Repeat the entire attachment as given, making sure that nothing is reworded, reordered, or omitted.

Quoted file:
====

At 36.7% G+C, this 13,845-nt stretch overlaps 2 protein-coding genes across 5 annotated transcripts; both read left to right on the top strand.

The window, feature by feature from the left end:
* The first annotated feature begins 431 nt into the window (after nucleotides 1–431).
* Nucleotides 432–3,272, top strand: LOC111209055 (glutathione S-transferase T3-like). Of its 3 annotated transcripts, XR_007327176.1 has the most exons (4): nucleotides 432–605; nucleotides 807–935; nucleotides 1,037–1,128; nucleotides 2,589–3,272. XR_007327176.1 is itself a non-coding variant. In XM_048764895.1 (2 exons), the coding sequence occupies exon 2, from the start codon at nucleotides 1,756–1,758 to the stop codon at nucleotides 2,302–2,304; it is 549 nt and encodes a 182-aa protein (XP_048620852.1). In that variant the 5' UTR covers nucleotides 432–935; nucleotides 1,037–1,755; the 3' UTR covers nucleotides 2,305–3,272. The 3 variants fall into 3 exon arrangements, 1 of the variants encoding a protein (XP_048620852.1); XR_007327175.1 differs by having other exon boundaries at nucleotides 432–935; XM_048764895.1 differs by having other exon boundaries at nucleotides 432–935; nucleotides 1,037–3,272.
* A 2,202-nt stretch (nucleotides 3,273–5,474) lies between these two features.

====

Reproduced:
At 36.7% G+C, this 13,845-nt stretch overlaps 2 protein-coding genes across 5 annotated transcripts; both read left to right on the top strand.

The window, feature by feature from the left end:
* The first annotated feature begins 431 nt into the window (after nucleotides 1–431).
* Nucleotides 432–3,272, top strand: LOC111209055 (glutathione S-transferase T3-like). Of its 3 annotated transcripts, XR_007327176.1 has the most exons (4): nucleotides 432–605; nucleotides 807–935; nucleotides 1,037–1,128; nucleotides 2,589–3,272. XR_007327176.1 is itself a non-coding variant. In XM_048764895.1 (2 exons), the coding sequence occupies exon 2, from the start codon at nucleotides 1,756–1,758 to the stop codon at nucleotides 2,302–2,304; it is 549 nt and encodes a 182-aa protein (XP_048620852.1). In that variant the 5' UTR covers nucleotides 432–935; nucleotides 1,037–1,755; the 3' UTR covers nucleotides 2,305–3,272. The 3 variants fall into 3 exon arrangements, 1 of the variants encoding a protein (XP_048620852.1); XR_007327175.1 differs by having other exon boundaries at nucleotides 432–935; XM_048764895.1 differs by having other exon boundaries at nucleotides 432–935; nucleotides 1,037–3,272.
* A 2,202-nt stretch (nucleotides 3,273–5,474) lies between these two features.